Feeds

Adobe's quarterly patch cycle to commence Tuesday

'Critical' fix for some, but not all

Protecting users from Firesheep and other Sidejacking attacks with SSL

Adobe Software's new quarterly patch cycle will commence on Tuesday with an update that patches a severe vulnerability in some versions its Reader and Acrobat products.

The program is part of a push by Adobe to beef up security after complaints earlier this year that the software maker was too slow in plugging security holes in its software, which runs on the vast majority of machines running Windows, Mac OS X and Linux. The quarterly release, which will coincide with Microsoft's Patch Tuesday, is designed to life easier on people administering large fleets of computers.

Up to now, Adobe has issued security updates on an ad hoc basis that frequently fixed a critical vulnerability in one version but not others.

Tuesday's inauguration will include a patch for versions 7.x, 8.x and 9.x of Adobe Reader and Acrobat for Windows and Mac. Fixes for Unix versions of the programs will come later. This would appear to be at odds with an announcement made last month, in which Adobe promised to release patches for all major supported versions and platforms of Reader and Acrobat on the same day. Adobe's blog post announcing next Tuesday's patches didn't explain the discrepancy.

"Adobe considers this a critical update and recommends users be prepared to apply the update for their product installations," the advisory, posted to Adobe's product incident response team blog, stated.

The release means PC owners will have an even bigger patch burden to shoulder this Tuesday. Microsoft on Thursday announced a bumper crop of patches, six of which are rated critical, the company's highest severity level.

In addition to a regular patch releases, Adobe's new security initiative involves a new push to eradicate security bugs in existing products by combing through its existing code base for exploitable flaws. Previously, the company's Secure Development Lifecycle emphasized ways to build security into products that were under development. ®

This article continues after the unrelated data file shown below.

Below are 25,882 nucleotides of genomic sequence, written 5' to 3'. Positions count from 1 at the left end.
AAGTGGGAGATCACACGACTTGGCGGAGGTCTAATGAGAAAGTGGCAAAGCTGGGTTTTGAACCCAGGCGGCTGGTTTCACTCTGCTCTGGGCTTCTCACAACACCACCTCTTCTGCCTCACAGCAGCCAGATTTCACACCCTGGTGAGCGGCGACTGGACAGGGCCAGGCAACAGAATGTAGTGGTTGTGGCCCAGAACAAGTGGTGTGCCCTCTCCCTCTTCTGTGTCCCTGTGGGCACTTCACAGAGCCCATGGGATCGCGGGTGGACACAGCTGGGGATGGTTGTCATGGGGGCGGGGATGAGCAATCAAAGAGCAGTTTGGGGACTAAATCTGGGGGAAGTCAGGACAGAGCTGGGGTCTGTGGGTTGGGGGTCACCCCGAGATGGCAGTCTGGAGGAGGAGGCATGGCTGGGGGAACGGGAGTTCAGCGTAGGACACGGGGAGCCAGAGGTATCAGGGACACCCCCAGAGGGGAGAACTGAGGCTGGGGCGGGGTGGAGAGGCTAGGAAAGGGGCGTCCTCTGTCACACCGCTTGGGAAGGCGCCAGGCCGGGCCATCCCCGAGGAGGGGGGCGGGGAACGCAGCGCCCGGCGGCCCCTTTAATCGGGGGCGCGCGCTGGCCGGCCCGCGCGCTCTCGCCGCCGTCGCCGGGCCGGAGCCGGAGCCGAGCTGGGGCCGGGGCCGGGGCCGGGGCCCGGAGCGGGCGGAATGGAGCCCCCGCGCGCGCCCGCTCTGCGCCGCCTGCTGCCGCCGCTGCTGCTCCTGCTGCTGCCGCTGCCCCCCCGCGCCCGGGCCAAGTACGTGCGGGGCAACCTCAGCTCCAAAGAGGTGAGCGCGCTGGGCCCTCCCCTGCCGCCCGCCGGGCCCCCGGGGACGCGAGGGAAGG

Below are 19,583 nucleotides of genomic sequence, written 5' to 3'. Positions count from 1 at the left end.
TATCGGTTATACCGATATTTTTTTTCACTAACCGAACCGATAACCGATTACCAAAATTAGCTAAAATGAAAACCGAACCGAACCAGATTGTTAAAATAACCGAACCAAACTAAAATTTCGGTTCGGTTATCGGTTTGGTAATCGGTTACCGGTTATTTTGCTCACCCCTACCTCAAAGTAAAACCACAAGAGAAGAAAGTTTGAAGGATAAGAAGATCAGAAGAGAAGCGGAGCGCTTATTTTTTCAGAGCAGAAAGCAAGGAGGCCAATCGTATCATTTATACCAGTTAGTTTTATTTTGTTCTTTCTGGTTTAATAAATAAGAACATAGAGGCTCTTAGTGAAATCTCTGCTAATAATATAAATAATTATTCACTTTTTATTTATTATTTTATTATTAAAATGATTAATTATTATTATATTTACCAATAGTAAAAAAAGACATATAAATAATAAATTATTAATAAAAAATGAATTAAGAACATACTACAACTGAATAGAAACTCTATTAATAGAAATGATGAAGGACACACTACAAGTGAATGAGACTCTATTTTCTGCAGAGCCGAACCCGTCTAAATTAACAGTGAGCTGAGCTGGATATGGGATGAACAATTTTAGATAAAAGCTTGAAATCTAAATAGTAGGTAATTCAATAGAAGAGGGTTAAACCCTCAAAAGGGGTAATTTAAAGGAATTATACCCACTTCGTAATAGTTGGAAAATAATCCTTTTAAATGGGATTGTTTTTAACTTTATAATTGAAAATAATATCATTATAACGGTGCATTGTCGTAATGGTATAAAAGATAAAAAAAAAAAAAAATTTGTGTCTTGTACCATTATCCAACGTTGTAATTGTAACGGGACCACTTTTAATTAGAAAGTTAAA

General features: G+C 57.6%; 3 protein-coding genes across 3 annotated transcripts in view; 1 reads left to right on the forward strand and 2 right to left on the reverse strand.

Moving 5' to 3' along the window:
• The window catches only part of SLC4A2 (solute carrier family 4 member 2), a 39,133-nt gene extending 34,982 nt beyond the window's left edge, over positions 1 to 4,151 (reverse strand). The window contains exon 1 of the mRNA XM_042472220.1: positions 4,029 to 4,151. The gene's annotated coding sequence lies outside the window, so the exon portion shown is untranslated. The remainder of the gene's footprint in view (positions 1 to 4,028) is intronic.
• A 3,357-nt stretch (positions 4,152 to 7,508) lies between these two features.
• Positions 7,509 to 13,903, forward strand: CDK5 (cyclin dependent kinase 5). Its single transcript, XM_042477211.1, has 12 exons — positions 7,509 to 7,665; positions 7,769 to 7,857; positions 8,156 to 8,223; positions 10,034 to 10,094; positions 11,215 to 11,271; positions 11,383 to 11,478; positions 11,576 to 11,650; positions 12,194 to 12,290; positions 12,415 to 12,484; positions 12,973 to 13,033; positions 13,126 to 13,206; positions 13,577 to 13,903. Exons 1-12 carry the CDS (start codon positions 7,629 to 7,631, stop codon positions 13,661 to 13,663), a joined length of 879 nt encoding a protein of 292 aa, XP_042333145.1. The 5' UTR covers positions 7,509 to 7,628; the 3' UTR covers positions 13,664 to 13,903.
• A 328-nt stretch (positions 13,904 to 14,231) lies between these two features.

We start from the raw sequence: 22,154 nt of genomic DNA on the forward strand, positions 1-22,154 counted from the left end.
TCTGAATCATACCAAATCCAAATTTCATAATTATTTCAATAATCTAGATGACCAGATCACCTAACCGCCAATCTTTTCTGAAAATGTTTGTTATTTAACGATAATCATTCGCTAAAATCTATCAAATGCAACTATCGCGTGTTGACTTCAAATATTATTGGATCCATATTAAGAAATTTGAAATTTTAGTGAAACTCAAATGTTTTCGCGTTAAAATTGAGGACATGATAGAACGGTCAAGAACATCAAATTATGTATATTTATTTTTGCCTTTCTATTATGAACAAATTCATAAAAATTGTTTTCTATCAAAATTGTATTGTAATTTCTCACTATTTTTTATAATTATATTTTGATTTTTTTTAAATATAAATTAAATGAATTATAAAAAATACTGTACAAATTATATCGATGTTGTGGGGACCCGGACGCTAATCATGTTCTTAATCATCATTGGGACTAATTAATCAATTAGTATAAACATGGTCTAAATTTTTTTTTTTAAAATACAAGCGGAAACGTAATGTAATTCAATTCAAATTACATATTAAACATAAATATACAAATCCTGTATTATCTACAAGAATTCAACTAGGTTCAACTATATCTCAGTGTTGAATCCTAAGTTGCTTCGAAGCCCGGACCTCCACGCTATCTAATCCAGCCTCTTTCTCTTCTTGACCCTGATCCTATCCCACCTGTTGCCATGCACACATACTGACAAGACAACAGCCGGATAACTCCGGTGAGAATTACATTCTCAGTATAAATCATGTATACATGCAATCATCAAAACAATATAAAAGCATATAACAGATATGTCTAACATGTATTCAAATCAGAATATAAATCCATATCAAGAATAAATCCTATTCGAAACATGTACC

The next step in data security

More from The Register

next story
Israeli spies rebel over mass-snooping on innocent Palestinians
'Disciplinary treatment will be sharp and clear' vow spy-chiefs
Infosec geniuses hack a Canon PRINTER and install DOOM
Internet of Stuff securo-cockups strike yet again
THREE QUARTERS of Android mobes open to web page spy bug
Metasploit module gobbles KitKat SOP slop
'Speargun' program is fantasy, says cable operator
We just might notice if you cut our cables
Apple Pay is a tidy payday for Apple with 0.15% cut, sources say
Cupertino slurps 15 cents from every $100 purchase
YouTube, Amazon and Yahoo! caught in malvertising mess
Cisco says 'Kyle and Stan' attack is spreading through compromised ad networks
Hackers pop Brazil newspaper to root home routers
Step One: try default passwords. Step Two: Repeat Step One until success
Greater dev access to iOS 8 will put us AT RISK from HACKERS
Knocking holes in Apple's walled garden could backfire, says securo-chap
prev story

Whitepapers

Providing a secure and efficient Helpdesk
A single remote control platform for user support is be key to providing an efficient helpdesk. Retain full control over the way in which screen and keystroke data is transmitted.
Saudi Petroleum chooses Tegile storage solution
A storage solution that addresses company growth and performance for business-critical applications of caseware archive and search along with other key operational systems.
Security and trust: The backbone of doing business over the internet
Explores the current state of website security and the contributions Symantec is making to help organizations protect critical data and build trust with customers.
Reg Reader Research: SaaS based Email and Office Productivity Tools
Read this Reg reader report which provides advice and guidance for SMBs towards the use of SaaS based email and Office productivity tools.
Security for virtualized datacentres
Legacy security solutions are inefficient due to the architectural differences between physical and virtual environments.